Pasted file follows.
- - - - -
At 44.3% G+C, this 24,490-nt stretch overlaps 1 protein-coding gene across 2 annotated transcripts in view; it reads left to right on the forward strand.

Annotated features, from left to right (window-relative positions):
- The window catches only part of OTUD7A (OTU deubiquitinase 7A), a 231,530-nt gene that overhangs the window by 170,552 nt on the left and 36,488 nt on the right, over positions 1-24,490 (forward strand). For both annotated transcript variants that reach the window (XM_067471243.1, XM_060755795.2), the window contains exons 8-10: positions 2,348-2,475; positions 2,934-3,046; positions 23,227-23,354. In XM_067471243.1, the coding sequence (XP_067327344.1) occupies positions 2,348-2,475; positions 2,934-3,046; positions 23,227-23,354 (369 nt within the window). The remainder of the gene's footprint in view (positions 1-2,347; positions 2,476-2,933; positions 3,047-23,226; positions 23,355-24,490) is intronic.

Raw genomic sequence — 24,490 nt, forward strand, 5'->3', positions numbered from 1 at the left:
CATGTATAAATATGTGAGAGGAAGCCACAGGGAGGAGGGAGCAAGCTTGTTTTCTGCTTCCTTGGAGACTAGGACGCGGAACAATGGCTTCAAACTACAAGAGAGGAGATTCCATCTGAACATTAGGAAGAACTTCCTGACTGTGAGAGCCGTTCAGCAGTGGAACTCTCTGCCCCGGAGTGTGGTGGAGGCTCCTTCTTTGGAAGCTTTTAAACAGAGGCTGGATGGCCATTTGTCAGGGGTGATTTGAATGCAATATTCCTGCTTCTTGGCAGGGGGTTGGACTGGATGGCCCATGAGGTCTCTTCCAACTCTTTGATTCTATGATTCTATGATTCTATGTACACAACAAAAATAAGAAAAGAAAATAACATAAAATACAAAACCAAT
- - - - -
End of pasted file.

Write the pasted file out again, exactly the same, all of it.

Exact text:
At 44.3% G+C, this 24,490-nt stretch overlaps 1 protein-coding gene across 2 annotated transcripts in view; it reads left to right on the forward strand.

Annotated features, from left to right (window-relative positions):
- The window catches only part of OTUD7A (OTU deubiquitinase 7A), a 231,530-nt gene that overhangs the window by 170,552 nt on the left and 36,488 nt on the right, over positions 1-24,490 (forward strand). For both annotated transcript variants that reach the window (XM_067471243.1, XM_060755795.2), the window contains exons 8-10: positions 2,348-2,475; positions 2,934-3,046; positions 23,227-23,354. In XM_067471243.1, the coding sequence (XP_067327344.1) occupies positions 2,348-2,475; positions 2,934-3,046; positions 23,227-23,354 (369 nt within the window). The remainder of the gene's footprint in view (positions 1-2,347; positions 2,476-2,933; positions 3,047-23,226; positions 23,355-24,490) is intronic.

Raw genomic sequence — 24,490 nt, forward strand, 5'->3', positions numbered from 1 at the left:
CATGTATAAATATGTGAGAGGAAGCCACAGGGAGGAGGGAGCAAGCTTGTTTTCTGCTTCCTTGGAGACTAGGACGCGGAACAATGGCTTCAAACTACAAGAGAGGAGATTCCATCTGAACATTAGGAAGAACTTCCTGACTGTGAGAGCCGTTCAGCAGTGGAACTCTCTGCCCCGGAGTGTGGTGGAGGCTCCTTCTTTGGAAGCTTTTAAACAGAGGCTGGATGGCCATTTGTCAGGGGTGATTTGAATGCAATATTCCTGCTTCTTGGCAGGGGGTTGGACTGGATGGCCCATGAGGTCTCTTCCAACTCTTTGATTCTATGATTCTATGATTCTATGTACACAACAAAAATAAGAAAAGAAAATAACATAAAATACAAAACCAAT